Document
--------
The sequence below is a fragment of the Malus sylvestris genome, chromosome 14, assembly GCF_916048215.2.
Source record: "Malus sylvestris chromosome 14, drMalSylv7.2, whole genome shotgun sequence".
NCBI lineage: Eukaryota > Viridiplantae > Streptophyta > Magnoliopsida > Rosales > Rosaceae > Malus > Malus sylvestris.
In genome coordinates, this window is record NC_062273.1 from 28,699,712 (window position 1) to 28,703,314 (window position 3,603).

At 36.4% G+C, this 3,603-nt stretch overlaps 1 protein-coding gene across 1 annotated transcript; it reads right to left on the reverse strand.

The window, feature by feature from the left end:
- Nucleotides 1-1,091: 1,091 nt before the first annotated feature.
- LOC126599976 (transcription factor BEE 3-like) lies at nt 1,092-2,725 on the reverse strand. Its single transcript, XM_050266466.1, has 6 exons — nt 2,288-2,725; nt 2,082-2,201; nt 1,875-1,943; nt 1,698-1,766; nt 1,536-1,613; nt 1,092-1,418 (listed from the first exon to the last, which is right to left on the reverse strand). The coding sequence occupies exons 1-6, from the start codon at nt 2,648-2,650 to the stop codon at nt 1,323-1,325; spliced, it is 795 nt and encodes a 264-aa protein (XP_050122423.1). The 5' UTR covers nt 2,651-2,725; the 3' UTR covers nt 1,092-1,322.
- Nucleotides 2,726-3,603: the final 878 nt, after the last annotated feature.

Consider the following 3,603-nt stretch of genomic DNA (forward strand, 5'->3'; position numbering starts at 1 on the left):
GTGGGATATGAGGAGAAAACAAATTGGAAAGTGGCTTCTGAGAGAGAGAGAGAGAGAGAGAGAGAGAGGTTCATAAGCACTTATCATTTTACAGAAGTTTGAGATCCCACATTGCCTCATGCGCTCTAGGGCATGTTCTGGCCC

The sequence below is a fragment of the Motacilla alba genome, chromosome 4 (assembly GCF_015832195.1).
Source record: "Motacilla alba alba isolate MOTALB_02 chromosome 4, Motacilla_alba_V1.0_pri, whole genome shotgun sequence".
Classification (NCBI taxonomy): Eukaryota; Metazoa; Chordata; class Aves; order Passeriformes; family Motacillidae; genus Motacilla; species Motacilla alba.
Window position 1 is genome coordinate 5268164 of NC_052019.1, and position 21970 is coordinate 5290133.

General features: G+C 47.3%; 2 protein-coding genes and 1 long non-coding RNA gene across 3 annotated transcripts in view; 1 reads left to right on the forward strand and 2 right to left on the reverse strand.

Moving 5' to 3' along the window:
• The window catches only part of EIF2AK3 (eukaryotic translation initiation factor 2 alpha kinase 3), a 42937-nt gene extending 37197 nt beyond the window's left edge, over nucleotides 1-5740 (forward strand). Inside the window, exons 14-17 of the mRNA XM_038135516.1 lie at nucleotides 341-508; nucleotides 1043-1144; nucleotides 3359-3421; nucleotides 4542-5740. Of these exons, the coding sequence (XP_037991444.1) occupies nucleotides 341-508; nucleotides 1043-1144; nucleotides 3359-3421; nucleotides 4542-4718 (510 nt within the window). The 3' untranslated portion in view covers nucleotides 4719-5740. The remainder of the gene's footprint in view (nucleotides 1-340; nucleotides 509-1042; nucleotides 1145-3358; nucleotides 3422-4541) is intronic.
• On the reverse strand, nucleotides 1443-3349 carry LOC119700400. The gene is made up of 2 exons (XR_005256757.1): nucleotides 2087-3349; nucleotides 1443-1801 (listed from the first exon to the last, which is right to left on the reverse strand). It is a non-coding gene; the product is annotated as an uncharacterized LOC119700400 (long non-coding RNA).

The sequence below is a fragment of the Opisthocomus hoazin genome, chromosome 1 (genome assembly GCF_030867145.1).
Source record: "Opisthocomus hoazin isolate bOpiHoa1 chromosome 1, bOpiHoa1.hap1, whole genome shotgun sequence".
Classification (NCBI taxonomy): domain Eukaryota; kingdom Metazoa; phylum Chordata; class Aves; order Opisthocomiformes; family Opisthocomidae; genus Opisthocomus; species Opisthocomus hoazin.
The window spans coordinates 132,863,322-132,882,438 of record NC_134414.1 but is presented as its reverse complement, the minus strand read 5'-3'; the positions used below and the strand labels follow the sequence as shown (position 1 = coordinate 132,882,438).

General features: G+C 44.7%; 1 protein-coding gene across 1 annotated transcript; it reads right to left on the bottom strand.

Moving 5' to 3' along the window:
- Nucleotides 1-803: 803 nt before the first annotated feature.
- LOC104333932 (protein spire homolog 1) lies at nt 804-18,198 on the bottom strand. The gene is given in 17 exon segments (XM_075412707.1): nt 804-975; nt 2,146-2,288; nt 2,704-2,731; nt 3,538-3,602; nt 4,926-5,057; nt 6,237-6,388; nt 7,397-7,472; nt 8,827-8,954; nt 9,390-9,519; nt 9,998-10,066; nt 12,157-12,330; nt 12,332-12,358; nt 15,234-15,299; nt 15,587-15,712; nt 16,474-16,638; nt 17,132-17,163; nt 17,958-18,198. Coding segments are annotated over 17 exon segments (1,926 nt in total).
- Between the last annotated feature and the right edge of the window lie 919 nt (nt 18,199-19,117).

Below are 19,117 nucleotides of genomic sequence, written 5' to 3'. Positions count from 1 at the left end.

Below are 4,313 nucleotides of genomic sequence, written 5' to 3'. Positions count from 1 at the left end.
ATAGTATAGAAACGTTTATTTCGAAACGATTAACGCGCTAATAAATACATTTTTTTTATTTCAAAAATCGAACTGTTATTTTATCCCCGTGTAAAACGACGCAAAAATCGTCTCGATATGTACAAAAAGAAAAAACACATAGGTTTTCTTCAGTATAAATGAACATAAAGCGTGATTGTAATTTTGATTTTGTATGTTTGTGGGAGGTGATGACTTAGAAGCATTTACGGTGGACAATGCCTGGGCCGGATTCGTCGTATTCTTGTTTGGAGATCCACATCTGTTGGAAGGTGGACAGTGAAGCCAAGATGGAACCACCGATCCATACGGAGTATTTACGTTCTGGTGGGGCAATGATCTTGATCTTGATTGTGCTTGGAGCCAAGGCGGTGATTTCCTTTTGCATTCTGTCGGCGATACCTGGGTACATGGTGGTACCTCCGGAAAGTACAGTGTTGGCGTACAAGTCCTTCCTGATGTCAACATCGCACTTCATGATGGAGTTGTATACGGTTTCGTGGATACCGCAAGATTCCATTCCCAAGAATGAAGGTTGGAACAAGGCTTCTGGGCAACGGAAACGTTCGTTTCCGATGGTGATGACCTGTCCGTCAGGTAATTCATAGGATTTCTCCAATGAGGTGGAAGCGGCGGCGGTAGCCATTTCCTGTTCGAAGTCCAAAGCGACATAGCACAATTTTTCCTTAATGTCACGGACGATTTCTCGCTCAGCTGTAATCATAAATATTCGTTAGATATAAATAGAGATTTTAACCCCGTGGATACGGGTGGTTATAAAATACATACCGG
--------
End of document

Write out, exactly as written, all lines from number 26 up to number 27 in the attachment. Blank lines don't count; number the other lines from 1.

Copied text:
- Nucleotides 1-803: 803 nt before the first annotated feature.
- LOC104333932 (protein spire homolog 1) lies at nt 804-18,198 on the bottom strand. The gene is given in 17 exon segments (XM_075412707.1): nt 804-975; nt 2,146-2,288; nt 2,704-2,731; nt 3,538-3,602; nt 4,926-5,057; nt 6,237-6,388; nt 7,397-7,472; nt 8,827-8,954; nt 9,390-9,519; nt 9,998-10,066; nt 12,157-12,330; nt 12,332-12,358; nt 15,234-15,299; nt 15,587-15,712; nt 16,474-16,638; nt 17,132-17,163; nt 17,958-18,198. Coding segments are annotated over 17 exon segments (1,926 nt in total).